This 2016 New York rodent study found: “Parental behavioural traits can be transmitted by non-genetic mechanisms to the offspring. We show that four anxiety/stress-reactive traits are transmitted via independent iterative-somatic and gametic epigenetic mechanisms across multiple generations. As the individual traits/pathways each have their own generation-dependent penetrance and gender specificity, the resulting cumulative phenotype is … Continue reading A limited study of parental transmission of anxiety/stress-reactive traits
This 2015 Swiss rodent study found: “Mitochondrial function in the nucleus accumbens, a brain region relevant for motivation and depression, is a critical mediating factor in the subordinate status displayed by high-anxious rats. Treatment with nicotinamide, an amide form of vitamin B3 that boosts mitochondrial respiration, into the NAc [nucleus accumbens] of high-anxious rats at … Continue reading Brain-region-specific energy metabolism affected the social competitiveness of highly-anxious rats
This 2015 Swedish rodent study found: “Women with polycystic ovary syndrome (PCOS) display high circulating androgen levels that may affect the fetus and increase the risk of mood disorders in offspring. Although clinical data are inconsistent, there are indications that androgens play a crucial role in behavior and mood regulation in females. Studies on the … Continue reading Fetal exposure to sex hormones and female anxiety
An interview with Jeff Link, the editor of Dr. Arthur Janov’s 2011 book “Life Before Birth: The Hidden Script that Rules Our Lives” with Ken Rose: “Even further confirmation for some of the views of Janov, that maybe weren’t widely accepted for a time, it’s new research now being done into memory and what a … Continue reading Leaky gates, anxiety, and grocery store trips without buying list items
This 2015 Wisconsin macaque study was another attempt to justify the school’s continuing captivity of thousands of monkeys. The researchers performed a study that – if its experimental design was truly informative for helping humans – could have been done with humans. A problem I saw in the news coverage was that the finding of: … Continue reading Are a child’s genes the causes for their anxiety?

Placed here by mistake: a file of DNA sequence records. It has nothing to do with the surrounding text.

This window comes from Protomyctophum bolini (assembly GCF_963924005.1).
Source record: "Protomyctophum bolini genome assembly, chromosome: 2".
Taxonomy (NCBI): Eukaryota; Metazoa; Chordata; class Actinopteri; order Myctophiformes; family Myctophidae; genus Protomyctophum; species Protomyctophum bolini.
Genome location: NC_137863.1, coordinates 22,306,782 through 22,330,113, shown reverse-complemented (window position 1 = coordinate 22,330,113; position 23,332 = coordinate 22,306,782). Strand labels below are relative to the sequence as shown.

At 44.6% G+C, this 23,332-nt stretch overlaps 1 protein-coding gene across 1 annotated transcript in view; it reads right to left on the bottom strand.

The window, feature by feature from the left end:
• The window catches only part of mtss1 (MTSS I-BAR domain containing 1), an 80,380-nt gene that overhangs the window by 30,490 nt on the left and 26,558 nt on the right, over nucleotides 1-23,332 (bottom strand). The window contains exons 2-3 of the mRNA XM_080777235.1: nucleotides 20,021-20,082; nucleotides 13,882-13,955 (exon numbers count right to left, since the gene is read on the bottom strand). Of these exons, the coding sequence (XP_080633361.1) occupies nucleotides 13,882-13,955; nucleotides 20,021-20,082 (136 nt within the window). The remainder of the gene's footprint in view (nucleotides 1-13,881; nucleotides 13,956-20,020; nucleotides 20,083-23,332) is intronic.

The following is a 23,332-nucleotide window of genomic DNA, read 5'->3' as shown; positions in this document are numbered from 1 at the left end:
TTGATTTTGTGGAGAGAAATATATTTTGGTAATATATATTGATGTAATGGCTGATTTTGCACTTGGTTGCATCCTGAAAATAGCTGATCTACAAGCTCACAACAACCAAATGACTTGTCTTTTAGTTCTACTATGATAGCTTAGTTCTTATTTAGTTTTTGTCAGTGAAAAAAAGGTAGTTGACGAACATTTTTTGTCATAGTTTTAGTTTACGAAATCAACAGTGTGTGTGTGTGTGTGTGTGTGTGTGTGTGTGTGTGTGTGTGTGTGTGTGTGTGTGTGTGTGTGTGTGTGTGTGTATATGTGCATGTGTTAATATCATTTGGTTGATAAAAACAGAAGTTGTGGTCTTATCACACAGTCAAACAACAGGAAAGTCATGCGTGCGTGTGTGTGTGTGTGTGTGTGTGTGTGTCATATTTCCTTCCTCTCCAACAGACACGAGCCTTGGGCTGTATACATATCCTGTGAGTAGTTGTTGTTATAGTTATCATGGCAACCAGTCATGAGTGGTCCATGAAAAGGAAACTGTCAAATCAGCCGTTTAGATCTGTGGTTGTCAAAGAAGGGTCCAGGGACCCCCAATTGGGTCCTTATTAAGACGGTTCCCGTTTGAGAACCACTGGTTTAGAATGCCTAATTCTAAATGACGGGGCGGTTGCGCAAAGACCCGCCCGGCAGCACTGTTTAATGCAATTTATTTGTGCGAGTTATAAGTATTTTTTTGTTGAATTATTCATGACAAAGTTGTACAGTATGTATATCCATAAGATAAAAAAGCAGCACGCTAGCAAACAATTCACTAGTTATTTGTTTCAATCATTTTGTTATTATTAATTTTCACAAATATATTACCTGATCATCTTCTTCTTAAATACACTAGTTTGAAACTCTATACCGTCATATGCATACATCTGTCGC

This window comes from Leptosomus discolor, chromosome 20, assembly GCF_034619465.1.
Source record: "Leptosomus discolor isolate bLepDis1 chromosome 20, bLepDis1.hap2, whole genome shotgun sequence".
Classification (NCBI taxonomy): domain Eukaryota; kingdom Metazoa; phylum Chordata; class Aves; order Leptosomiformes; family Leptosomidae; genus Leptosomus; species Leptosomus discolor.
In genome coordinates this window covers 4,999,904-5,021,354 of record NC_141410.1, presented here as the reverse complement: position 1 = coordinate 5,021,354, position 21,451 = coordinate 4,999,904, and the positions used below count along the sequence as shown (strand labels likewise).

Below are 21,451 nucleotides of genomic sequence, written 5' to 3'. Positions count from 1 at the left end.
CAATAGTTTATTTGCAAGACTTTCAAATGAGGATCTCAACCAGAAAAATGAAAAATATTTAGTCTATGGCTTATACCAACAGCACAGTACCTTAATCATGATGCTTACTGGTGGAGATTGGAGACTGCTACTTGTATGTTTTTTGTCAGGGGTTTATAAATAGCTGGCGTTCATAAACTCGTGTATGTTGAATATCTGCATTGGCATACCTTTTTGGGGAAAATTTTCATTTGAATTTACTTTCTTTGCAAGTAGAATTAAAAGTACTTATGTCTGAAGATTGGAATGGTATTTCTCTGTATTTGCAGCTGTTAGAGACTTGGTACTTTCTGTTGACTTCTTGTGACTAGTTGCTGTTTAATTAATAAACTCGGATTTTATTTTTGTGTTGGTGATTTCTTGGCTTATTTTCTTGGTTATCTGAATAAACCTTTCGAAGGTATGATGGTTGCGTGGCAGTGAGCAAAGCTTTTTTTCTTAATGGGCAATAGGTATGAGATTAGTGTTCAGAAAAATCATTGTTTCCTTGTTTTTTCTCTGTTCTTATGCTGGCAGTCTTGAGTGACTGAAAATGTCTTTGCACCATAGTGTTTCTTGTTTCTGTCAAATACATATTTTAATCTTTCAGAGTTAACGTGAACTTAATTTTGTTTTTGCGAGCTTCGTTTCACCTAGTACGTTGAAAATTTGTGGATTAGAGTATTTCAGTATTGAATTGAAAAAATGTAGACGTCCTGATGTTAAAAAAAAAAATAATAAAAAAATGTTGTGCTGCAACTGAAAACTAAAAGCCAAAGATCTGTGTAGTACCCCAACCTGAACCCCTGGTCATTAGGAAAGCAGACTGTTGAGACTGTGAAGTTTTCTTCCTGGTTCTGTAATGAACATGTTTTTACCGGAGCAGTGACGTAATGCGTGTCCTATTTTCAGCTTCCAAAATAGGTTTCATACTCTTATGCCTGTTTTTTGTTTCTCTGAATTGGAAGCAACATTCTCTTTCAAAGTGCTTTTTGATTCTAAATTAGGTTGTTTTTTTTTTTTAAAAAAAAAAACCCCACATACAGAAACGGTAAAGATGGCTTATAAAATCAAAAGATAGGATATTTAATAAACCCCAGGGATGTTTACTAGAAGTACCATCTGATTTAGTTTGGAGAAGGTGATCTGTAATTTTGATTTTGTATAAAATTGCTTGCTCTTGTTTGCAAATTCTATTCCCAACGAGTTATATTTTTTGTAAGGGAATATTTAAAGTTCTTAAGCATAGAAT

This 2014 Harvard/Princeton research studied brain areas as people made choices among multiple good options: “Our results show that choice conflict can at least lead to substantial short-term anxiety, that this anxiety increases with the number and value of one’s options (potentially enhanced by time pressure), and that it is not attenuated by awareness of … Continue reading We feel anxious even when making a choice from multiple good options
While rereading a review in Eat broccoli sprouts today, it occurred to me that I haven’t needed to take migraine medicine during the 9 weeks I’ve been eating broccoli sprouts every day. Since 14 weeks of lockdown overlap this period, it’s also possible that I’ve avoided triggering conditions. I look at brightly-lit screens all day, … Continue reading Do broccoli sprouts treat migraines?
Learned helplessness is a proven animal model. Its reliably-created phenotype is often the result of applying chronic unpredictable stress. As we’re finding out worldwide, forcing humans to learn helplessness works in much the same way, with governments imposing what amounts to martial law. Never mind that related phenotypes and symptoms include: “Social defeat Social avoidance … Continue reading Forcing people to learn helplessness
To follow up Using COVID-19 as a cover story, what other previously unacceptable agendas are now in play? 1. The United Nations is using COVID-19 to advocate a global 10% tax. From the March 27, 2020, document at https://www.un.org/sites/un2.un.org/files/sg_report_socio-economic_impact_of_covid19.pdf: “A large-scale, coordinated and comprehensive multilateral response amounting to at least 10 per cent of global … Continue reading Using COVID-19 as a cover story Part II
This 2019 Australian review subject was fetal adversities: “Adversity during the perinatal period is a significant risk factor for the development of neurodevelopmental disorders long after the causative event. Despite stemming from a variety of causes, perinatal compromise appears to have similar effects on the developing brain, thereby resulting in behavioural disorders of a similar … Continue reading A review of fetal adverse events